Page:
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Osteoderm histology of the Pampatheriidae (Cingulata, Xenarthra, Mammalia): Implications for systematics, osteoderm growth, and biomechanical adaptation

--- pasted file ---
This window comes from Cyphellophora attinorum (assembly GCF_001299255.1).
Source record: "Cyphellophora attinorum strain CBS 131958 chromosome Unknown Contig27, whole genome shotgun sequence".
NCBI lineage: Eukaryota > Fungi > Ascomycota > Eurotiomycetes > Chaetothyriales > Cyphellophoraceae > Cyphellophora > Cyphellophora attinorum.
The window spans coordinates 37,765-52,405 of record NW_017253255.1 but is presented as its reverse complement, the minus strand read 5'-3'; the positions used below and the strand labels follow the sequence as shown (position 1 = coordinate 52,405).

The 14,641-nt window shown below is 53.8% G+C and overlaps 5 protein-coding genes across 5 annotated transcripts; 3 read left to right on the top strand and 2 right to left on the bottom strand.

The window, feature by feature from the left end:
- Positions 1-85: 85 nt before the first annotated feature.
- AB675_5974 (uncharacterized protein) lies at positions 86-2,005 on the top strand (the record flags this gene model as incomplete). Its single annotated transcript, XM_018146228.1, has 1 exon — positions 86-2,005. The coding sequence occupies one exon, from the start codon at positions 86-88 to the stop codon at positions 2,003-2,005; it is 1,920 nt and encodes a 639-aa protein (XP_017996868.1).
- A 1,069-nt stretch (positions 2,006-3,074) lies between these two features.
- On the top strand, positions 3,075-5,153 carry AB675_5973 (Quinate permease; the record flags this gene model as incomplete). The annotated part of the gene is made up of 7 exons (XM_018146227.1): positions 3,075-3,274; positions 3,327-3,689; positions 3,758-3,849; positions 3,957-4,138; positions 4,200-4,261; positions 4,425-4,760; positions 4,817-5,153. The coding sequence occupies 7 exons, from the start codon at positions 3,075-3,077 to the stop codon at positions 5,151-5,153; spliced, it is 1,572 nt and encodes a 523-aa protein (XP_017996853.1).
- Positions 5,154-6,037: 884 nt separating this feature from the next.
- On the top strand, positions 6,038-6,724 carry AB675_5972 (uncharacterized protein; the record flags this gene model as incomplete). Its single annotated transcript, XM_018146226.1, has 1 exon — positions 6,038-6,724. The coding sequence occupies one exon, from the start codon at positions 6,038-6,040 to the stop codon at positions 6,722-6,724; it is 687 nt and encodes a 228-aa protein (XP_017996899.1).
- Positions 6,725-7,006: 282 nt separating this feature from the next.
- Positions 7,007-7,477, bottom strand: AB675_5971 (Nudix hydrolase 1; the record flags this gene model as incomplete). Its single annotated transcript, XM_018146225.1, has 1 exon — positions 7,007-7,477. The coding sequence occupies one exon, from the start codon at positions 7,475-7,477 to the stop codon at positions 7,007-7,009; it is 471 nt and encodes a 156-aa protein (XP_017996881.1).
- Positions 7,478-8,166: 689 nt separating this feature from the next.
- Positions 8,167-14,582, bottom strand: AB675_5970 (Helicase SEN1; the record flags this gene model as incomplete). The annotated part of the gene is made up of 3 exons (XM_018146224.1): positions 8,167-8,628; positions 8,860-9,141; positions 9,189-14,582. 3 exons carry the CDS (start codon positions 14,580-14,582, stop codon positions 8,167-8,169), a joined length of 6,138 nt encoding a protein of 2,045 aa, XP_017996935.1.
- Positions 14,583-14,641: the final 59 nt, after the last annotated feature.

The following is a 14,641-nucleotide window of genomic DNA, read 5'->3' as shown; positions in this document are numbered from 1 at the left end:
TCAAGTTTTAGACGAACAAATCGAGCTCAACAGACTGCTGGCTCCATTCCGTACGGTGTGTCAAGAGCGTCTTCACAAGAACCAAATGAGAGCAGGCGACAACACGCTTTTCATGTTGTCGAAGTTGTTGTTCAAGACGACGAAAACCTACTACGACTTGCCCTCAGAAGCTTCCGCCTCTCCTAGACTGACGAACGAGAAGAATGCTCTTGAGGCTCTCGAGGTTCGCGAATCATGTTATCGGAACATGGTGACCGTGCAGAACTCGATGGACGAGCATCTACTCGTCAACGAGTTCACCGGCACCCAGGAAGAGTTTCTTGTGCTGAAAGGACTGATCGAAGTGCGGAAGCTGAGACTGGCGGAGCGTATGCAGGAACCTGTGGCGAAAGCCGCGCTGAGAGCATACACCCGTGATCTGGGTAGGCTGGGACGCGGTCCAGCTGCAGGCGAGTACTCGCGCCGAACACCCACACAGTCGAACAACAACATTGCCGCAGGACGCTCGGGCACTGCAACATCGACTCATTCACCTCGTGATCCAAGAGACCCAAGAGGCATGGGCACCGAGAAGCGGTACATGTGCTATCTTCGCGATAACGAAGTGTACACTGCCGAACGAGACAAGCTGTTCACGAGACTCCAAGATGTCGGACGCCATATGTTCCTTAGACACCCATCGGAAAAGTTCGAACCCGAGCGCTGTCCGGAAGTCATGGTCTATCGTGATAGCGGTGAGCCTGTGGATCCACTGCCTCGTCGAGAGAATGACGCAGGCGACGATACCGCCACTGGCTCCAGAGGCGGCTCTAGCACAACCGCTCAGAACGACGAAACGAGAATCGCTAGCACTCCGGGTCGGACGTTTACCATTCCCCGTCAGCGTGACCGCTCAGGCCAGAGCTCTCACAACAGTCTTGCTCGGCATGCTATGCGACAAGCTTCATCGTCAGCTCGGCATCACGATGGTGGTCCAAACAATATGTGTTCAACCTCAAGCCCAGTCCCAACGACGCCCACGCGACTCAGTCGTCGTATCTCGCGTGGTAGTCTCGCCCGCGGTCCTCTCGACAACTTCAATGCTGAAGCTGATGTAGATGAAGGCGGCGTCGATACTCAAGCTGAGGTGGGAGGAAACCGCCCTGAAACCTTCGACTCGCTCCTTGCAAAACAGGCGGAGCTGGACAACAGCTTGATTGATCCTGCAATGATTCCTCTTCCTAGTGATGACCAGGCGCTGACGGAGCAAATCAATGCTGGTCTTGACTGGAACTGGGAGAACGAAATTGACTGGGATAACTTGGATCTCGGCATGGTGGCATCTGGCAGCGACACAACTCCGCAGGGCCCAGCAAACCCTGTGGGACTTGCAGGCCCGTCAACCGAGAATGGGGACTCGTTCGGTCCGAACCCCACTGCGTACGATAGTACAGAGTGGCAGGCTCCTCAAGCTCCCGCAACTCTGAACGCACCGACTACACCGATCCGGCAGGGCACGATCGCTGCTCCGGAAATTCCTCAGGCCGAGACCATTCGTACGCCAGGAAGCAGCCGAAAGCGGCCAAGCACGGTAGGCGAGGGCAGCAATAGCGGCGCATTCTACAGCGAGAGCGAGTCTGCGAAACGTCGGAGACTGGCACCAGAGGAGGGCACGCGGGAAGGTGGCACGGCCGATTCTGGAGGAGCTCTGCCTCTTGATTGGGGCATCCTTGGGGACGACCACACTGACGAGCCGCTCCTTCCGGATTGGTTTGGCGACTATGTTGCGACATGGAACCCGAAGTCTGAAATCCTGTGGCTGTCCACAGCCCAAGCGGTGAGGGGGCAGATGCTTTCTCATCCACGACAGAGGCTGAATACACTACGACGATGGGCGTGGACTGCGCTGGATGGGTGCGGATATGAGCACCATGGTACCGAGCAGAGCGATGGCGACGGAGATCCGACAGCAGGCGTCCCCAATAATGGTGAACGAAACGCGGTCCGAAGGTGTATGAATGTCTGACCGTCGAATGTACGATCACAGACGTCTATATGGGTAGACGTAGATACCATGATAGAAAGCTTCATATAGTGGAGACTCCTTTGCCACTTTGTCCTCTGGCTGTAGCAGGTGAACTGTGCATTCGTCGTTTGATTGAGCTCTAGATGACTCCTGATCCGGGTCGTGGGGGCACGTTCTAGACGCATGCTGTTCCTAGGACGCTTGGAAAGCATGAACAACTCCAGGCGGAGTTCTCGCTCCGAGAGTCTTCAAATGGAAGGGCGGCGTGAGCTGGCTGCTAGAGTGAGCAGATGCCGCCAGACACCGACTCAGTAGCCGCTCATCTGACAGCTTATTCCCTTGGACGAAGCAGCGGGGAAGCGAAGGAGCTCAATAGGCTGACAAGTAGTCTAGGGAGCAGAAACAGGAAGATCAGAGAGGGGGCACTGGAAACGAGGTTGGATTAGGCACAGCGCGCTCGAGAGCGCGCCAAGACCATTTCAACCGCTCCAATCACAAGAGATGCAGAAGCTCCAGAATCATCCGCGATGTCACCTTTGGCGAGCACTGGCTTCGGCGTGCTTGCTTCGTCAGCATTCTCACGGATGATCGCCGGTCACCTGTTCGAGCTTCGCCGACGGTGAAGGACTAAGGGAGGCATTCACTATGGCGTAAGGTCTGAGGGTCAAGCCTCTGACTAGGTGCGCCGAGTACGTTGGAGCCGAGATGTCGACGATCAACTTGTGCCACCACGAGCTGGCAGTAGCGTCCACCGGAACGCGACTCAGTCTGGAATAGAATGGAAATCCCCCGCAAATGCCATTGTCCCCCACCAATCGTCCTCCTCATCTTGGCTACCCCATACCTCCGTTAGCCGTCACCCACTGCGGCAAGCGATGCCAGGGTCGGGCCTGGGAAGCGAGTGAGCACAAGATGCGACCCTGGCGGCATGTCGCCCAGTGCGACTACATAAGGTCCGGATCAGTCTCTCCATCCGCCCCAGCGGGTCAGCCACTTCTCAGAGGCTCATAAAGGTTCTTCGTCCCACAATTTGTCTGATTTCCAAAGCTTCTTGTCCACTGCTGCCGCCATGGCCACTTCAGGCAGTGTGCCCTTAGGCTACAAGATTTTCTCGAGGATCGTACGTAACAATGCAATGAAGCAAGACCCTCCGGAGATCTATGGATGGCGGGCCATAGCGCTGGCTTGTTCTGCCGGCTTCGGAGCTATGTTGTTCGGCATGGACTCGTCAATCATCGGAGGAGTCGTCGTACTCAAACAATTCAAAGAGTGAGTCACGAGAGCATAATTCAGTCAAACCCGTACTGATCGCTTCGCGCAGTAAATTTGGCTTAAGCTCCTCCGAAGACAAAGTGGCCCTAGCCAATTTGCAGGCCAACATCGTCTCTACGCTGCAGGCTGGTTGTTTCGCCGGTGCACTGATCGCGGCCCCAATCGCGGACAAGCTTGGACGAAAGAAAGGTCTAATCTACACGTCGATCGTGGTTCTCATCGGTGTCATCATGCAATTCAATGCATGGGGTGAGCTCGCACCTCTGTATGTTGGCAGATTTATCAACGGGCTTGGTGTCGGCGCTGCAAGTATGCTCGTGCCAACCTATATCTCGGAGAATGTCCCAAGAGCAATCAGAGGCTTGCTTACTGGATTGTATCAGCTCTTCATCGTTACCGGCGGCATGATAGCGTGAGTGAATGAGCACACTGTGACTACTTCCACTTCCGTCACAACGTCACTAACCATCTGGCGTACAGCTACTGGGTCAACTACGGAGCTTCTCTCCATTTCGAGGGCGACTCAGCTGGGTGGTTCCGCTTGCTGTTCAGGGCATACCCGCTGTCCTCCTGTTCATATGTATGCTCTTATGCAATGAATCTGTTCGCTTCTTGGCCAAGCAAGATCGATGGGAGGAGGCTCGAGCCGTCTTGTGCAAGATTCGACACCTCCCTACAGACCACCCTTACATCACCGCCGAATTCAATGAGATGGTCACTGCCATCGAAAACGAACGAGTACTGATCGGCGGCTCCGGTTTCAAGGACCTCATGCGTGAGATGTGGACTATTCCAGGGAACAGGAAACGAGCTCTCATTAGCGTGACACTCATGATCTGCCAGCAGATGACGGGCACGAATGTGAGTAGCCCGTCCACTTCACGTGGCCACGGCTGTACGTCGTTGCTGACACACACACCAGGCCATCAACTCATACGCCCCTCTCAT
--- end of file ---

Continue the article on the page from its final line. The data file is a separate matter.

Pampatheres are extinct, large-bodied cingulates, which share morphological characters with both armadillos and glyptodonts but are considered to be more closely related to the latter. The osteoderm histology of six pampathere taxa was examined and compared to the histology of other cingulate osteoderms. This study investigates the development and functional adaptation of pampathere osteoderms as well as the phylogenetic relationships of the Pampatheriidae within the Cingulata. We found that pampathere osteoderms share a uniform histological organization based on a basic diploe-like structure. After initial stages of intramembranous growth, metaplastic ossification, that is, the direct incorporation and mineralization of pre-existing protein fibers, plays an important role in osteoderm development and provides information on various kinds of soft tissue otherwise not preserved. The latest stages of osteoderm growth are dominated by periosteal bone formation especially in the superficial cortex. Movable band osteoderms show regular arrangements of incorporated fibers that may increase the resistance of particularly weak areas against strain. The histological composition of pampathere osteoderms is plesiomorphic in its basic structure but shows a number of derived features. A unique array of Sharpey's fibers that are incorporated into the bone matrix at sutured osteoderm margins is interpreted as a synapomorphy of pampatheres. The arrangement of dermal fibers in the deep and superficial cortexes supports the close relationship between pampatheres and glyptodonts. J. Morphol., 2012. © 2011 Wiley Periodicals, Inc.